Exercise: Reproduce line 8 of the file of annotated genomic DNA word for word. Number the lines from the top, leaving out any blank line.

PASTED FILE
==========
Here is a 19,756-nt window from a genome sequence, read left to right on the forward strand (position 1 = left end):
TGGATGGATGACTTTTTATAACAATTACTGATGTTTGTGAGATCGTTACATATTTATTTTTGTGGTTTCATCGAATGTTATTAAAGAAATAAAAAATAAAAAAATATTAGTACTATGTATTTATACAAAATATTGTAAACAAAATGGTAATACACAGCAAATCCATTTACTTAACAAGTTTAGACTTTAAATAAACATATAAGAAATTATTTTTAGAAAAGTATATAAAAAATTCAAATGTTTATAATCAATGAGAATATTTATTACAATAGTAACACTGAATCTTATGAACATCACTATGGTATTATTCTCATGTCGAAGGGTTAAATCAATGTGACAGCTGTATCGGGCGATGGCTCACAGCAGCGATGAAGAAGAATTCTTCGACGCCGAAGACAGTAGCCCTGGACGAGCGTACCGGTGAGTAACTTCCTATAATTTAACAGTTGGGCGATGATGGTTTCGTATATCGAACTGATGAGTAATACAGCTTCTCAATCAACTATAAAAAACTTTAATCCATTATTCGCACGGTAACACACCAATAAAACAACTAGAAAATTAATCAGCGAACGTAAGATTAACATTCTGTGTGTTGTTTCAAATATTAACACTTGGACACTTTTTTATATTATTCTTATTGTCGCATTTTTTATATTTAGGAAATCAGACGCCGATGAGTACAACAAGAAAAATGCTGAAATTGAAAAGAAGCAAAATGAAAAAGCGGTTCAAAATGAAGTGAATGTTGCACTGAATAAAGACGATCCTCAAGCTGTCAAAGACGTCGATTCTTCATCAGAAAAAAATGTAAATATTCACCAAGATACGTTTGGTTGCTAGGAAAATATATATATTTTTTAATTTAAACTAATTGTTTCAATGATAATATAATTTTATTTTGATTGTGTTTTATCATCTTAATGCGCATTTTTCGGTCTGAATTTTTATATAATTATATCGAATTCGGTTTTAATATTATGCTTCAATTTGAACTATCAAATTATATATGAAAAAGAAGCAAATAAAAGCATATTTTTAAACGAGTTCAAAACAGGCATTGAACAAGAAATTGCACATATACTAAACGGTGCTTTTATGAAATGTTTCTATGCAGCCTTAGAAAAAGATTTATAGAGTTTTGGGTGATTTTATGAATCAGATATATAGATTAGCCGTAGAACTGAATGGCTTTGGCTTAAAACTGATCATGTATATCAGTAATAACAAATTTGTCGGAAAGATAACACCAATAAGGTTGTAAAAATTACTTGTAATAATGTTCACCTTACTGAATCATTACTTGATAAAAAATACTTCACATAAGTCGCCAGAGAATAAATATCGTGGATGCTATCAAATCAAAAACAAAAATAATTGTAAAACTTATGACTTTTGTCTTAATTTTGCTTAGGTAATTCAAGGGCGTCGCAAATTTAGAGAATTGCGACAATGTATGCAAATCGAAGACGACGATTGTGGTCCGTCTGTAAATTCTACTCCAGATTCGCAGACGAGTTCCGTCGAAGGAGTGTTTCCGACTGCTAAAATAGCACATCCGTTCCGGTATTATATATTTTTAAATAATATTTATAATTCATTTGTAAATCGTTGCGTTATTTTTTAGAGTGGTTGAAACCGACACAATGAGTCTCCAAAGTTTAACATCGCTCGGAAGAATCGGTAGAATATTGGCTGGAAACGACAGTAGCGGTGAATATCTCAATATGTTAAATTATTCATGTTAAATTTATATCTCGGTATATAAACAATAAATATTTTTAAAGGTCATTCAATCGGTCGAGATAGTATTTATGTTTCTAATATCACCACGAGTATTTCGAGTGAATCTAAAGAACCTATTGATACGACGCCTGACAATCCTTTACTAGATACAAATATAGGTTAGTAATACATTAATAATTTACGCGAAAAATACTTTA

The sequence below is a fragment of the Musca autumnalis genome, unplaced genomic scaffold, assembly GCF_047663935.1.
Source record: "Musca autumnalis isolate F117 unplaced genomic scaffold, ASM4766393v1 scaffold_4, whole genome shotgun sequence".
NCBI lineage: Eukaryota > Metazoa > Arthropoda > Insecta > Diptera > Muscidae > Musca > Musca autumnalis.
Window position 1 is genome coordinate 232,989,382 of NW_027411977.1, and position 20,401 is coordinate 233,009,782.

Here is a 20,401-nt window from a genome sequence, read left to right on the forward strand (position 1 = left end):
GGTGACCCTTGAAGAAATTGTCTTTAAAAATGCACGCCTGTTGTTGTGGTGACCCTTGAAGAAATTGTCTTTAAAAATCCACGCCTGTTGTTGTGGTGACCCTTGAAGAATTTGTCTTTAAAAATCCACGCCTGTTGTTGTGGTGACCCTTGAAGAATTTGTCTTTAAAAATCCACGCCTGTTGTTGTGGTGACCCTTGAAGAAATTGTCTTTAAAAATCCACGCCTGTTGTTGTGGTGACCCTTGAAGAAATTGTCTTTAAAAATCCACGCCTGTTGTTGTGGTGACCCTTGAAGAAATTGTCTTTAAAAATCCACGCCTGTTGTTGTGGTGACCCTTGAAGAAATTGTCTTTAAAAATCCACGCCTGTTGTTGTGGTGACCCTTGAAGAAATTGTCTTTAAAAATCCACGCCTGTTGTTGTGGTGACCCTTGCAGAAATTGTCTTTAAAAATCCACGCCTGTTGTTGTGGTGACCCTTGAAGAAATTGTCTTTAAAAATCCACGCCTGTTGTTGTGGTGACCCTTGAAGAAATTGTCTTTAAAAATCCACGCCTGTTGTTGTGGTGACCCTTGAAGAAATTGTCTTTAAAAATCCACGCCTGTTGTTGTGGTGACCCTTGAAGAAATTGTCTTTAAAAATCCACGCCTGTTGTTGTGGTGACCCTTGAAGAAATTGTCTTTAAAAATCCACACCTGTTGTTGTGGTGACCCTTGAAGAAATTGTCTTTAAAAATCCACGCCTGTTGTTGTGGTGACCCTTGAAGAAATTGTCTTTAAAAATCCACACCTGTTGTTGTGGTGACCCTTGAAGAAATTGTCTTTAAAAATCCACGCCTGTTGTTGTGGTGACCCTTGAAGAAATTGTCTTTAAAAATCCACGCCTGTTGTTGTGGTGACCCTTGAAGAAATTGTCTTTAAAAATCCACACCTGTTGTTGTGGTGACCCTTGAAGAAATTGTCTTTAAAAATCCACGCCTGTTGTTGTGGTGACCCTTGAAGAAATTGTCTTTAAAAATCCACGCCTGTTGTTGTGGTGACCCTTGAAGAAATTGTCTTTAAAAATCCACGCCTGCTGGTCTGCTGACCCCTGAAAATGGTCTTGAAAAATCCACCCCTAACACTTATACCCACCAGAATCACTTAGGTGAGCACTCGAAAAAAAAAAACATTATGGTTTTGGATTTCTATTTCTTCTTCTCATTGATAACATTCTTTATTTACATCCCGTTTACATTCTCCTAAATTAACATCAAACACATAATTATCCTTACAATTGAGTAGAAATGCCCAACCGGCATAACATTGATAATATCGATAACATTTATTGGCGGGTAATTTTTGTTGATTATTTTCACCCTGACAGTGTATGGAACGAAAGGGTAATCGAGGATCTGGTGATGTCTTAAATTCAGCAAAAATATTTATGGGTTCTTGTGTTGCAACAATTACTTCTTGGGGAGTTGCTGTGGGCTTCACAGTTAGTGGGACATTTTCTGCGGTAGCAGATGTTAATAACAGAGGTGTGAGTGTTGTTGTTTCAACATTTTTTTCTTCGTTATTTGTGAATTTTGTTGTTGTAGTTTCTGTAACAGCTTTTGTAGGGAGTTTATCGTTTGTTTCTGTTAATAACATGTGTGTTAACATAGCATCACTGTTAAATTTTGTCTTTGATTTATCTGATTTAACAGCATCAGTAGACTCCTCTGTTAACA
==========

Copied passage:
GGTGACCCTTGAAGAAATTGTCTTTAAAAATGCACGCCTGTTGTTGTGGTGACCCTTGAAGAAATTGTCTTTAAAAATCCACGCCTGTTGTTGTGGTGACCCTTGAAGAATTTGTCTTTAAAAATCCACGCCTGTTGTTGTGGTGACCCTTGAAGAATTTGTCTTTAAAAATCCACGCCTGTTGTTGTGGTGACCCTTGAAGAAATTGTCTTTAAAAATCCACGCCTGTTGTTGTGGTGACCCTTGAAGAAATTGTCTTTAAAAATCCACGCCTGTTGTTGTGGTGACCCTTGAAGAAATTGTCTTTAAAAATCCACGCCTGTTGTTGTGGTGACCCTTGAAGAAATTGTCTTTAAAAATCCACGCCTGTTGTTGTGGTGACCCTTGAAGAAATTGTCTTTAAAAATCCACGCCTGTTGTTGTGGTGACCCTTGCAGAAATTGTCTTTAAAAATCCACGCCTGTTGTTGTGGTGACCCTTGAAGAAATTGTCTTTAAAAATCCACGCCTGTTGTTGTGGTGACCCTTGAAGAAATTGTCTTTAAAAATCCACGCCTGTTGTTGTGGTGACCCTTGAAGAAATTGTCTTTAAAAATCCACGCCTGTTGTTGTGGTGACCCTTGAAGAAATTGTCTTTAAAAATCCACGCCTGTTGTTGTGGTGACCCTTGAAGAAATTGTCTTTAAAAATCCACACCTGTTGTTGTGGTGACCCTTGAAGAAATTGTCTTTAAAAATCCACGCCTGTTGTTGTGGTGACCCTTGAAGAAATTGTCTTTAAAAATCCACACCTGTTGTTGTGGTGACCCTTGAAGAAATTGTCTTTAAAAATCCACGCCTGTTGTTGTGGTGACCCTTGAAGAAATTGTCTTTAAAAATCCACGCCTGTTGTTGTGGTGACCCTTGAAGAAATTGTCTTTAAAAATCCACACCTGTTGTTGTGGTGACCCTTGAAGAAATTGTCTTTAAAAATCCACGCCTGTTGTTGTGGTGACCCTTGAAGAAATTGTCTTTAAAAATCCACGCCTGTTGTTGTGGTGACCCTTGAAGAAATTGTCTTTAAAAATCCACGCCTGCTGGTCTGCTGACCCCTGAAAATGGTCTTGAAAAATCCACCCCTAACACTTATACCCACCAGAATCACTTAGGTGAGCACTCGAAAAAAAAAAACATTATGGTTTTGGATTTCTATTTCTTCTTCTCATTGATAACATTCTTTATTTACATCCCGTTTACATTCTCCTAAATTAACATCAAACACATAATTATCCTTACAATTGAGTAGAAATGCCCAACCGGCATAACATTGATAATATCGATAACATTTATTGGCGGGTAATTTTTGTTGATTATTTTCACCCTGACAGTGTATGGAACGAAAGGGTAATCGAGGATCTGGTGATGTCTTAAATTCAGCAAAAATATTTATGGGTTCTTGTGTTGCAACAATTACTTCTTGGGGAGTTGCTGTGGGCTTCACAGTTAGTGGGACATTTTCTGCGGTAGCAGATGTTAATAACAGAGGTGTGAGTGTTGTTGTTTCAACATTTTTTTCTTCGTTATTTGTGAATTTTGTTGTTGTAGTTTCTGTAACAGCTTTTGTAGGGAGTTTATCGTTTGTTTCTGTTAATAACATGTGTGTTAACATAGCATCACTGTTAAATTTTGTCTTTGATTTATCTGATTTAACAGCATCAGTAGACTCCTCTGTTAACA